Space Tourism Hitting Its Stride

Space Tourism Hitting Its Stride

Twenty years after Dennis Tito became the first space “tourist” on the International Space Station (ISS), business is booming. Four confirmed orbital trips by private astronauts to ISS or simply into orbit are coming up in the next several months. A future mission will loop around the Moon. Suborbital space tourism also appears imminent. The future is finally here, raising questions of NASA’s role and whether current laws and regulations for private space travel are sufficient.

Today, Russia’s space state corporation Roscosmos announced the names of  privately-sponsored participants in two Soyuz missions to the ISS in October and December this year.  That makes four missions carrying private astronauts into orbit in the next several months.

On Monday, NASA and Axiom Space signed an agreement for Axiom’s four-person Ax-1 crew to spend about a week aboard ISS in January 2022, arriving and departing on a SpaceX Crew Dragon spacecraft.  SpaceX has a separate deal to launch four people in a Crew Dragon on the Inspiration4 mission this September, but they will not visit the ISS.

Tito’s 2001 visit to the ISS is often cited as the first space tourist flight, though definitions of what constitutes a tourist vary. A wealthy American, he reportedly paid about $20 million to fly to the ISS on a Russian Soyuz, a trip brokered by the U.S. company Space Adventures. Six others followed through 2009, one of whom flew twice (Charles Simonyi) before NASA began purchasing all the extra seats on Soyuz as the space shuttle program came to an end.

With the certification of SpaceX’s Crew Dragon, NASA no longer requires Soyuz seats and the Russians can once again sell them to anyone. Russia was charging NASA about $90 million per seat. How much they are asking from private astronauts has not been disclosed.

NASA was a reluctant partner in those early tourist visits to ISS, but not anymore. Crew Dragon was developed through a Public-Private Partnership (PPP) with the express goal that SpaceX find non-NASA customers to close its business case. The price for a seat on a Crew Dragon is rumored to be $55 million, but that figure has not been confirmed by SpaceX or its customers.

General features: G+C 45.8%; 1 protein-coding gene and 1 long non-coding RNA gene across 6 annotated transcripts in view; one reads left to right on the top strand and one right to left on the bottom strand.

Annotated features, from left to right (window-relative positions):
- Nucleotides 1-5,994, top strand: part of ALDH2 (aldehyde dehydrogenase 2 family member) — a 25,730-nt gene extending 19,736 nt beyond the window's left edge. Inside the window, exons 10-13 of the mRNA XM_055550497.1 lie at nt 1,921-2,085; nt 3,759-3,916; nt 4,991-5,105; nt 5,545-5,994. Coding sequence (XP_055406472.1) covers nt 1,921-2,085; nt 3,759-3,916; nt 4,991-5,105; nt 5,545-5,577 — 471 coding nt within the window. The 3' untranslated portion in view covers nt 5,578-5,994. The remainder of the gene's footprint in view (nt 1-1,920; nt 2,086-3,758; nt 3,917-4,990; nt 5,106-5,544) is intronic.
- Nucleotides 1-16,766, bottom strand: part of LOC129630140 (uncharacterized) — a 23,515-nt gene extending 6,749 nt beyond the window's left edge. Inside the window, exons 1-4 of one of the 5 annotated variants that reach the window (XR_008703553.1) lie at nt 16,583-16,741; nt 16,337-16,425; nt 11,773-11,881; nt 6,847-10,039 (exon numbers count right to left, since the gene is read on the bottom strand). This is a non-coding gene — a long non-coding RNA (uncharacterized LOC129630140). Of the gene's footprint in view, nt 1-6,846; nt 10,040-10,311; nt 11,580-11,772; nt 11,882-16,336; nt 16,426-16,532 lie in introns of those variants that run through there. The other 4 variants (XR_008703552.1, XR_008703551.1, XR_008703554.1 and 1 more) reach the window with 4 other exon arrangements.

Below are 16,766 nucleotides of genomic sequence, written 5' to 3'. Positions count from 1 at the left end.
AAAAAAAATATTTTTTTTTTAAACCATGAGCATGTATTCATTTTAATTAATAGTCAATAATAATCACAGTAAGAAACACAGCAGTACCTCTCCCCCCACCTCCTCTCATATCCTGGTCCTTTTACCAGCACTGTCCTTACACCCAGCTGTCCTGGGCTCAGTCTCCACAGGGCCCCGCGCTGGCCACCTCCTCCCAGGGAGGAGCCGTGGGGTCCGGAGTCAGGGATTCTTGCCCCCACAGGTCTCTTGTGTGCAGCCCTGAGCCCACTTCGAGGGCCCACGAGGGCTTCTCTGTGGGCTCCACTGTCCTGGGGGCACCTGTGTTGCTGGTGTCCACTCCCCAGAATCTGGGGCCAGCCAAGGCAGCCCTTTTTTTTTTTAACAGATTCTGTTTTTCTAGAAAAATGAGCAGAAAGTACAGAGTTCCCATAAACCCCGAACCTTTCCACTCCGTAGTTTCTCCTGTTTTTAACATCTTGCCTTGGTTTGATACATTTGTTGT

NASA wants to commercialize low Earth orbit (LEO), with flights by private citizens just the tip of the iceberg of a thriving LEO economy. It just updated its pricing policy for what visitors have to pay to use the U.S. part of the ISS, but the longer term goal is for the private sector to build its own space stations.

NASA’s policy right now is for no more than two short-duration private astronaut missions to the ISS per year. The limiting factor is how many docking ports are available for private missions in addition to regular crew rotations for astronauts from NASA, the European Space Agency (ESA), the Canadian Space Agency (CSA) and the Japan Aerospace Exploration Agency (JAXA) who dock at the ISS’s U.S. Orbital Segment (USOS).  NASA, ESA and JAXA all provided modules for the USOS and Canada built the Canadarm2 robotic arm.

The two-per-year limit is a constraint on Axiom. On Monday, Mike Suffredini, Axiom president and CEO, said the company has three more private astronaut flights lined up just waiting for the OK from NASA. Suffredini is a former NASA ISS program manager who left the agency in 2015 to create a company to build a successor to ISS.  In addition to these private astronaut flights, it is building a module that initially will attach to ISS, but later separate and become a free-flying commercial space station on its own.

Russia’s Soyuz docks with the ISS’s Russian Orbital Segment (ROS) and Roscosmos determines its own schedule of private astronaut visits. It also is looking at post-ISS space station options.

Whether arriving on U.S. or Russian spacecraft, anyone coming aboard the ISS must be reviewed and approved by  the Multinational Crew Operations Panel and follow the rules while they are onboard.

NASA’s Mission Control Center-Houston (MCC-H) has mission authority for U.S.-sponsored private astronaut missions on ISS and the ISS Commander — who can be from any of the ISS partners — has overall authority for the ISS crew according to a NASA spokesperson. The U.S. private astronaut crews also have a Commander with specific responsibilities.

“The private astronaut crew commander is responsible for the day-to-day integration and leadership of the private crew, working under the construct and leadership of the ISS commander and MCC-H authority. All private astronauts are required to adhere to the Code of Conduct for the International Space Station Crew along with other applicable requirements and policies.”  In addition, “NASA requires two private astronauts to train as escorts to aid the other private astronauts aboard. Private astronaut escort training includes a deeper understanding of select ISS operations to enable the private astronauts to be more self-sufficient.”

Ax-1 Commander Michael López-Alegria will be very comfortable in that role. A former NASA astronaut who now works for Axiom, he is a veteran of four spaceflights including a long-duration mission to ISS where he was ISS Commander. The other Ax-1 crew members are space rookies. American Larry Connor is pilot. Canadian Mark Pathy and Israeli Eytan Stibbe are mission specialists.